Matigari comes back to claim his home -- both literally and metaphorically, as he tries to claim Settler Williams' house, built, in part, by his labor, but in which Settler Williams' son now lives, but also tries to obtain a more fundamental justice for all the working class. When he is initially rebuffed, he goes in search of 'truth and justice'. Meanwhile, stories about him begin to spread, as his adventures are retold and recast. He is in many respects Christ-like, from his lessons in the form of "parables and proverbs" to his sharing food and drink with a group of would-be disciples. The air of mystery he affects, and some of the near-miraculous (or so at least they sound in their re-telling as they pass among the masses) happenings also help, as Matigari embraces his role to the fullest.
       Throughout the novel there are short radio news bulletins from official sources, revealing more of the government's nasty ways (and contorted explanations), and eventually it comes to a confrontation between Matigari (and a few others) and the Minister for Truth and Justice, a study in contrasts that is also revealing (not that much about the regime's repressive and delusional ways wasn't clear all along).
       All the while, Matigari continues his quest, single-mindedly and relatively indifferent to what happens around him (and the danger he puts himself in). Even as the myth around him grows he goes around largely unnoticed; he's put in both jail and then a mental institution but escapes from both and continues to go about his business. Christ-like, he eventually has to clear up that he's not the second coming, but there certainly is a lot of the 'Son of Man' to how he handles everything. And he remains a mystery-figure throughout, so that even at the end the question lingers:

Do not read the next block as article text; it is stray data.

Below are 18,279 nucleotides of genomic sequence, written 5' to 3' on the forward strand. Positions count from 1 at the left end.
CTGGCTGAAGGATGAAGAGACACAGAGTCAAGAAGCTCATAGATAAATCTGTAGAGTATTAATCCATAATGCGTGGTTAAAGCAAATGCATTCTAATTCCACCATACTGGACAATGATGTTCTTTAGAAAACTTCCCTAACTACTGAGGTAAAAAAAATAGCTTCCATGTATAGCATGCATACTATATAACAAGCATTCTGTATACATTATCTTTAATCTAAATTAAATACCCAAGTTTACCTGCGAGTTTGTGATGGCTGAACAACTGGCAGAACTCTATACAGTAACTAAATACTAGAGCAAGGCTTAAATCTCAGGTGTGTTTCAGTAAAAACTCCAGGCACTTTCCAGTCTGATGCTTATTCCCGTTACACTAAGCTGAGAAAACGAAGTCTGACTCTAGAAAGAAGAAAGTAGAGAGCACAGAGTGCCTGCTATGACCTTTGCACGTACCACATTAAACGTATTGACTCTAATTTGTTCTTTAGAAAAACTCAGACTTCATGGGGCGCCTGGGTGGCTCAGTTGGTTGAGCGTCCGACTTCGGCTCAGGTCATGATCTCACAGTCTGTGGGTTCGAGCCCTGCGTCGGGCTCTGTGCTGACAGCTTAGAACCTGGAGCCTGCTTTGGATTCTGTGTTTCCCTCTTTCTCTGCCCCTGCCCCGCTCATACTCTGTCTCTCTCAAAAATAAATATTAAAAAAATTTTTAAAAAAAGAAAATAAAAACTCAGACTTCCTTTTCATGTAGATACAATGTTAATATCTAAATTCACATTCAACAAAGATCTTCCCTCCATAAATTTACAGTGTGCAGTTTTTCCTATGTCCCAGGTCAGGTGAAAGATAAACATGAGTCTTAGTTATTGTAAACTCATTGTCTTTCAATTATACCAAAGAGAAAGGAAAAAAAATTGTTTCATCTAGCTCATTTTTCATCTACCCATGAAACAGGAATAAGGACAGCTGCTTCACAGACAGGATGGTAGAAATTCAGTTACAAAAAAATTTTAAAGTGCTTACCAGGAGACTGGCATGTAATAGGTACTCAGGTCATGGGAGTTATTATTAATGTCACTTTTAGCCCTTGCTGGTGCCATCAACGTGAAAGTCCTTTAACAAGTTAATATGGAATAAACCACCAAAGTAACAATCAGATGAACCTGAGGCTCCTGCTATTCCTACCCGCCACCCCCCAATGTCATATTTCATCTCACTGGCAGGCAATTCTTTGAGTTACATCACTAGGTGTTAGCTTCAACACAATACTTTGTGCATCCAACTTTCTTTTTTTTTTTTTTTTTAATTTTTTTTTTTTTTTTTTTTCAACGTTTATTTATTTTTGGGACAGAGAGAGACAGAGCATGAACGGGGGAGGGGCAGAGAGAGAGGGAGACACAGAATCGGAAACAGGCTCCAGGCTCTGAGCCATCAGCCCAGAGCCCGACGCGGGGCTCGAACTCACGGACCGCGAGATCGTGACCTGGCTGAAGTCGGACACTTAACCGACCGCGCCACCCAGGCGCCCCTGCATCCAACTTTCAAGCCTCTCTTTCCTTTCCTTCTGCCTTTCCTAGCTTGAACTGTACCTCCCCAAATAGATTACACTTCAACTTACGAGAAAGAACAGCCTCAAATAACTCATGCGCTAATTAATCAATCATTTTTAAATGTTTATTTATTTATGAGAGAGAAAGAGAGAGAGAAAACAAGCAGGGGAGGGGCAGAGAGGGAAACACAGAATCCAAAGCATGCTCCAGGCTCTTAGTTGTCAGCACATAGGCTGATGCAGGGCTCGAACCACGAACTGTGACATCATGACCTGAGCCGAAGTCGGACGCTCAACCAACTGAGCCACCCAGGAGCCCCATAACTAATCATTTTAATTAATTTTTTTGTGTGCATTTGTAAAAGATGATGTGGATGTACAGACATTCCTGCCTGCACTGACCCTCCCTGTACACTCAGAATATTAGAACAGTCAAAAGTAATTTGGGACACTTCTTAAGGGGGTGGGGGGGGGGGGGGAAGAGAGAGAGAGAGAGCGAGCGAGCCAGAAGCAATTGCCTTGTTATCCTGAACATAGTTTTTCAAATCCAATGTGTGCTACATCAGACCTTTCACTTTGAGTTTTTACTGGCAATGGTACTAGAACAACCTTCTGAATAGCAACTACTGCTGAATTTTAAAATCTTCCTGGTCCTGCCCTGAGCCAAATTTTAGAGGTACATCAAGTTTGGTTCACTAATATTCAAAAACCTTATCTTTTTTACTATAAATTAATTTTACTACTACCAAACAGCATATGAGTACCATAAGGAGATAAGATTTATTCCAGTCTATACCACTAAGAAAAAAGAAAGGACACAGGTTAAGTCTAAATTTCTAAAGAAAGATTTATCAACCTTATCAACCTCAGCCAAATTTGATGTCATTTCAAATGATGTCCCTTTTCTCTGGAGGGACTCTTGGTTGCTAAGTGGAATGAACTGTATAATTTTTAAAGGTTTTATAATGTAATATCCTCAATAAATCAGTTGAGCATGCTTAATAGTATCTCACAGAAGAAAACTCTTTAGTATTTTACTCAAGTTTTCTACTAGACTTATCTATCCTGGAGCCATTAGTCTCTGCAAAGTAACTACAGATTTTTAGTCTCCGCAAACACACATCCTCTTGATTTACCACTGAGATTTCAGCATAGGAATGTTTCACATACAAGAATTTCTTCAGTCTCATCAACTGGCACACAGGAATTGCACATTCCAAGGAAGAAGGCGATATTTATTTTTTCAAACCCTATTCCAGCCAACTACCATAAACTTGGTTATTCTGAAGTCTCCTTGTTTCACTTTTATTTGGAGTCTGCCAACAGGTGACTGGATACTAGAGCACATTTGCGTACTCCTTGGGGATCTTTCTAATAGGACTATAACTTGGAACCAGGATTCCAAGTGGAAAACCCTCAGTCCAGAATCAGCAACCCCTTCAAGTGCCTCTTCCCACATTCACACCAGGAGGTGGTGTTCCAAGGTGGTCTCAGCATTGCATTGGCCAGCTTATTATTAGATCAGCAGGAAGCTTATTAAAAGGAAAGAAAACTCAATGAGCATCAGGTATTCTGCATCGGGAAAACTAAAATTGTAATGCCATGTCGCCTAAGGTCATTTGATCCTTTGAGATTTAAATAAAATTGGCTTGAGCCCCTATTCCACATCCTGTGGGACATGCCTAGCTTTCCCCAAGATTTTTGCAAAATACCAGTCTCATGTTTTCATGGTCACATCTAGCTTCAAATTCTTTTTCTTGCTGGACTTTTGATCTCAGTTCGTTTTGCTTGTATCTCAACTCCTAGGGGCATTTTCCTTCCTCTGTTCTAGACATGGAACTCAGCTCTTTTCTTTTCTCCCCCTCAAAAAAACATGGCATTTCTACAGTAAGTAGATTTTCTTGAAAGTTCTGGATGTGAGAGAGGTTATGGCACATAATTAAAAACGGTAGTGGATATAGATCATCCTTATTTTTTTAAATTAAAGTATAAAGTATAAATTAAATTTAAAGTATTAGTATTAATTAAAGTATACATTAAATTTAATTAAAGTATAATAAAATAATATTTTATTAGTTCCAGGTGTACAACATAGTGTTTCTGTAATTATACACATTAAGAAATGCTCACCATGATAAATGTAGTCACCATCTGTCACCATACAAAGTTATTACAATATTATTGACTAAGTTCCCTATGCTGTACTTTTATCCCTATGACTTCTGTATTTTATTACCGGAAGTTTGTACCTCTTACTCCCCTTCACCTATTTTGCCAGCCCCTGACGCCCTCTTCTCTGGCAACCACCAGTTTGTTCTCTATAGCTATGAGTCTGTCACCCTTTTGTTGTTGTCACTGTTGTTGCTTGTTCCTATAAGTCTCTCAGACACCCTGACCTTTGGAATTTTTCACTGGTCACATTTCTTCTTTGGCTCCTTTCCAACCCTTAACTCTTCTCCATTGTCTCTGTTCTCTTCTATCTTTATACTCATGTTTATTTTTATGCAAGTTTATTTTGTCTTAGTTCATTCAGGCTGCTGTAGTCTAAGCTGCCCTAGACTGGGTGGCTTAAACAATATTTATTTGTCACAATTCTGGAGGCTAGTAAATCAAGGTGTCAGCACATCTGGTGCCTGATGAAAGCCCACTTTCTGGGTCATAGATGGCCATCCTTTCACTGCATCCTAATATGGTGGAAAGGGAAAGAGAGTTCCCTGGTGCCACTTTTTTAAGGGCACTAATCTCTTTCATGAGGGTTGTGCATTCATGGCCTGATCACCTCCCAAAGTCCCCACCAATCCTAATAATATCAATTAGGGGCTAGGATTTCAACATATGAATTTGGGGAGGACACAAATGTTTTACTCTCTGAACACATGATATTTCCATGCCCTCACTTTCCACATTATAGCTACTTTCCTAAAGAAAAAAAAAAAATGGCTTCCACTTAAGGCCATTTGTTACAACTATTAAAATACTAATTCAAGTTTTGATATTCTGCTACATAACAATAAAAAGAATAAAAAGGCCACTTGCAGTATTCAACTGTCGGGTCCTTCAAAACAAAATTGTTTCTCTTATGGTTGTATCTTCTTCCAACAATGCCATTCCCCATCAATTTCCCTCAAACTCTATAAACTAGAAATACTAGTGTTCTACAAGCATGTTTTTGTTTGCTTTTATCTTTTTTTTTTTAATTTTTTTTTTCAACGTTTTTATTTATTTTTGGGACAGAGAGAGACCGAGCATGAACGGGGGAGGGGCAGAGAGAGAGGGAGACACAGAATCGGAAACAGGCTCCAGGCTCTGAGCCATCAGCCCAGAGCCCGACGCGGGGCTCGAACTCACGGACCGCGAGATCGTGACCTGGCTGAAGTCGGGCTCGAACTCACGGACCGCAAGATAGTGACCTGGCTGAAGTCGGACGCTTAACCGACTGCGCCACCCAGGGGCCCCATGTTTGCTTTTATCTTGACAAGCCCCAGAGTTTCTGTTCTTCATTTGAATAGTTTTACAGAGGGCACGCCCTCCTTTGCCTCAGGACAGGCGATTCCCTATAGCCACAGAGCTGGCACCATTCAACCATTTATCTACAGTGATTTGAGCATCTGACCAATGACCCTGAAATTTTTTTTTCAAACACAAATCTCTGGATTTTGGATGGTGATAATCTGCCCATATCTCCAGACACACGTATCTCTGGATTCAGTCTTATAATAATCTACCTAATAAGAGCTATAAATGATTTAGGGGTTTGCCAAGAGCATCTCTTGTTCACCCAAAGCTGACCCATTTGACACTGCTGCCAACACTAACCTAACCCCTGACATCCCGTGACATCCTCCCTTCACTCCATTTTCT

Who or what really is Matigari ma Nijirũũngi ? Is he a person, or is it a spirit ?
       Obviously, Ngũgĩ means his book and protagonist to be inspirational. One reason for Matigari's elusiveness is that he is not meant to be a hero-figure people should wait for, but rather his spirit and attitude are what they themselves should embrace in taking up the anti-imperialist fight.
       The politics in Matigari is a bit simplistic, but then so were the politics of those in power in Kenya (and many other nations) at the time Ngũgĩ wrote his novel; amusing though his descriptions of the KKK regime are, there's not too much that is really caricature here: ridiculous self-delusion of this sort was not uncommon among the powers that were (and some that still be).
       There is not too much subtlety to Matigari, but it's an effective and well-paced quest and justice story. There's a lot thrown in here, but it works quite well for what it is meant to be. Ngũgĩ's more recent and far more carefully conceived and wrought critique, Wizard of the Crow, is the far more impressive novel, but there's something to be said for the frank and straightforward criticism of Matigari -- and here, too, Ngũgĩ's sense of humor helps keep the work from bogging down too much in all its rhetoric.

- M.A.Orthofer, 17 December 2010

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Reviews: Ngũgĩ wa Thiong'o: Other books by Ngugi wa Thiong'o under review: Other books of interest under review:

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About the Author:

       Kenyan author (James) Ngũgĩ wa Thiong'o was born in 1938.